Insomnia is difficulty initiating sleep, difficulty maintaining sleep, waking up too early, or sleep that is chronically non-restorative or poor in quality. Though everyone has trouble falling asleep once in a while, more than 70 million individuals have trouble with insomnia. Insomnia may be a symptom of another problem, such as depression or a physical ailment. Some lifestyle habits contribute to insomnia such as drinking caffeinated beverages or alcohol before bedtime, smoking, and lack of exercise or an erratic work schedule.

Many people try over-the-counter sleeping pills to combat insomnia, but the medication loses effectiveness after several weeks and should not be used without the advice of a physician. Keeping a sleep diary may help pinpoint possible causes of insomnia. For people whose insomnia has lasted more than a month, they should contact their physician.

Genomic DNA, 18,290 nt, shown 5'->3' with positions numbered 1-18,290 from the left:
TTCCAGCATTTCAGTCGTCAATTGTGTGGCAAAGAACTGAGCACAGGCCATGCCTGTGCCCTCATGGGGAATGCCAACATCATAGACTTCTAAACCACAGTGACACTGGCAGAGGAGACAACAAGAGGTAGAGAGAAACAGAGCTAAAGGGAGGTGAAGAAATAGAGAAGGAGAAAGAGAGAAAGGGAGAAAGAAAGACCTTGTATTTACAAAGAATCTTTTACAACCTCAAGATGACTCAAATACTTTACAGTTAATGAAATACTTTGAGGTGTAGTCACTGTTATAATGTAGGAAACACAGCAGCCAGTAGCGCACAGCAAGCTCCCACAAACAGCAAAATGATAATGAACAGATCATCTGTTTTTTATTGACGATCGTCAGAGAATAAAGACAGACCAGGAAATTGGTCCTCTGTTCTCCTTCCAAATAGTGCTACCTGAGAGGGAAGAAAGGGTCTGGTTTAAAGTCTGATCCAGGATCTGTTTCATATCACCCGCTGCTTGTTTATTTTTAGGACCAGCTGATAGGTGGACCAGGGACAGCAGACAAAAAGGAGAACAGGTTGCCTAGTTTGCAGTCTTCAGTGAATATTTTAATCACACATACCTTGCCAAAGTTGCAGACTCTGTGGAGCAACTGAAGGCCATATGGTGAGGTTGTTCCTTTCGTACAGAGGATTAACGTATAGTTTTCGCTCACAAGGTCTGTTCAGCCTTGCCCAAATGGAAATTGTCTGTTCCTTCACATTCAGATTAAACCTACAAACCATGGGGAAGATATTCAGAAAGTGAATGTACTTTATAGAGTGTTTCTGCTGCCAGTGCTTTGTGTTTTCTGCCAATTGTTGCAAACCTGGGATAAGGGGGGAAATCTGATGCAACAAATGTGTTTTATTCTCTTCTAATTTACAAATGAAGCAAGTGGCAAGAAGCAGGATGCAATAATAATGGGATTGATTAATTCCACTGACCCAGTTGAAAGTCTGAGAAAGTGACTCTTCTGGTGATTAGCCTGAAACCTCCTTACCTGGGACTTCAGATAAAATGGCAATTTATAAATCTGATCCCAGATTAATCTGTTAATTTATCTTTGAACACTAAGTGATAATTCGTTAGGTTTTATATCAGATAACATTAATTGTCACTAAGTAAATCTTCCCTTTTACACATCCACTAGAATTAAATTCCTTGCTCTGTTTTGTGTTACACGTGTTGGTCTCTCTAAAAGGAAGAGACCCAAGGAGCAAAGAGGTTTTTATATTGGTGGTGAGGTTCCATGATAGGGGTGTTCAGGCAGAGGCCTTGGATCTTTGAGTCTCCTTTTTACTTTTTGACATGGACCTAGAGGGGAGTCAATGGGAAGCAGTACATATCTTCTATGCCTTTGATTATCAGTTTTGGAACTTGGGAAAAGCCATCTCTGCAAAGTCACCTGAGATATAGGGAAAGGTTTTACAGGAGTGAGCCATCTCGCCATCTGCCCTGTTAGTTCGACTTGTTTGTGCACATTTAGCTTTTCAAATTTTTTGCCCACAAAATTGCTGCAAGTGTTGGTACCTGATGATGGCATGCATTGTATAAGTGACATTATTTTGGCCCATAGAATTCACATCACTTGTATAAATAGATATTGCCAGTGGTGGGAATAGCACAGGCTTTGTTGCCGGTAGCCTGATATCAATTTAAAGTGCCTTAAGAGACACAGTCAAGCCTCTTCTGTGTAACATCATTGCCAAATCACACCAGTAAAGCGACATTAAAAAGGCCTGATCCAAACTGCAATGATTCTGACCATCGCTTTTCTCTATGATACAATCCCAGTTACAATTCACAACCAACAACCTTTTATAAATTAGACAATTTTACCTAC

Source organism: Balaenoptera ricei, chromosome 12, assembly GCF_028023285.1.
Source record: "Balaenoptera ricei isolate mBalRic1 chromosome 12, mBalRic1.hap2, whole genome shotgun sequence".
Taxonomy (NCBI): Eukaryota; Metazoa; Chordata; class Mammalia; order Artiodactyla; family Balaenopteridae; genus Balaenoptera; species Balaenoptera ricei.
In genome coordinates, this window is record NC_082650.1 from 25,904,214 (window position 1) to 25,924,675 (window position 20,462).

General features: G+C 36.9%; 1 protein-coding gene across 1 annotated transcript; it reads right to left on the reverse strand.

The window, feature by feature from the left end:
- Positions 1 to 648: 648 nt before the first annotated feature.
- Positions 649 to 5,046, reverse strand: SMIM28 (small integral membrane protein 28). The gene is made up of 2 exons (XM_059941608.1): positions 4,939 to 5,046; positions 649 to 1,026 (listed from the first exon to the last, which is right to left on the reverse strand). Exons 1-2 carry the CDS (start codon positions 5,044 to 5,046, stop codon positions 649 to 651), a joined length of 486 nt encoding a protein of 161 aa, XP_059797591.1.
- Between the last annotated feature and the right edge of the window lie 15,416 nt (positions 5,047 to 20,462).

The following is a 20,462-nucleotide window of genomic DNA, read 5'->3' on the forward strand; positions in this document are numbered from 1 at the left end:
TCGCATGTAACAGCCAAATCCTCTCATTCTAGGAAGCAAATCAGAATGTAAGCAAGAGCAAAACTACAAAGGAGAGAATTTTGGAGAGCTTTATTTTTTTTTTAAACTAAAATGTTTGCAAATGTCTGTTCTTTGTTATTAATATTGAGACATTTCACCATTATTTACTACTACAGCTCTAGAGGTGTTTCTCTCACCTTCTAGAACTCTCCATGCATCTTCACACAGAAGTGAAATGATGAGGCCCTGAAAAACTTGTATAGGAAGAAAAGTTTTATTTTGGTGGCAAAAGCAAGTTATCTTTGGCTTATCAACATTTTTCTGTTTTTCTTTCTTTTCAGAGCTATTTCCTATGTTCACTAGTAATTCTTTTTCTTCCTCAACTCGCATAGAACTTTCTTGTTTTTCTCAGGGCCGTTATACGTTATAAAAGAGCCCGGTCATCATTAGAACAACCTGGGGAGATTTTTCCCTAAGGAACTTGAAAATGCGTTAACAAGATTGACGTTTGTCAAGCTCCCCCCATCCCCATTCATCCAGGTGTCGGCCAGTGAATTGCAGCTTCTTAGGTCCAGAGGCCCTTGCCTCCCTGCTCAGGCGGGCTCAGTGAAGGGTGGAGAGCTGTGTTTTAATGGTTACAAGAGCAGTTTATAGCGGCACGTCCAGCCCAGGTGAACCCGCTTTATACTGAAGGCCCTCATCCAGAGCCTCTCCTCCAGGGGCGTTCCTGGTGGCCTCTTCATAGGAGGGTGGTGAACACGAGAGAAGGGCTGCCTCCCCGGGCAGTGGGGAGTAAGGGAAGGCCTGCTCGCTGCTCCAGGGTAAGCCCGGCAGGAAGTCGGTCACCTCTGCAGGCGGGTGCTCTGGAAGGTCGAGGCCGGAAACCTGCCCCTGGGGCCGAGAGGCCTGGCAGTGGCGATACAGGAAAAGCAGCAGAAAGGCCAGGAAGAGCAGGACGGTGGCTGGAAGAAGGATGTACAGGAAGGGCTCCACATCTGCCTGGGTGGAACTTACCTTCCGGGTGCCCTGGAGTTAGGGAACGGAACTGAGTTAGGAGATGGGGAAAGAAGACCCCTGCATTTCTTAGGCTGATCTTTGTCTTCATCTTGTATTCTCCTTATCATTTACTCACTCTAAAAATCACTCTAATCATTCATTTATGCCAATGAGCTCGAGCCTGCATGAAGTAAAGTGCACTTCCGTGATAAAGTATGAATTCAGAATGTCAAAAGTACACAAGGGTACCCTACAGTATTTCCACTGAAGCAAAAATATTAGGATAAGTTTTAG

Initially the cause of the insomnia must be identified. Many times insomnia is related to poor sleep hygiene or sleep habits. This can be corrected by working with the person to improve their sleep habits.

Sometimes an individual needs more specific behavioral therapy called cognitive behavior therapy, which is performed through the Behavioral health department. Medications are at times also necessary in the treatment of insomnia.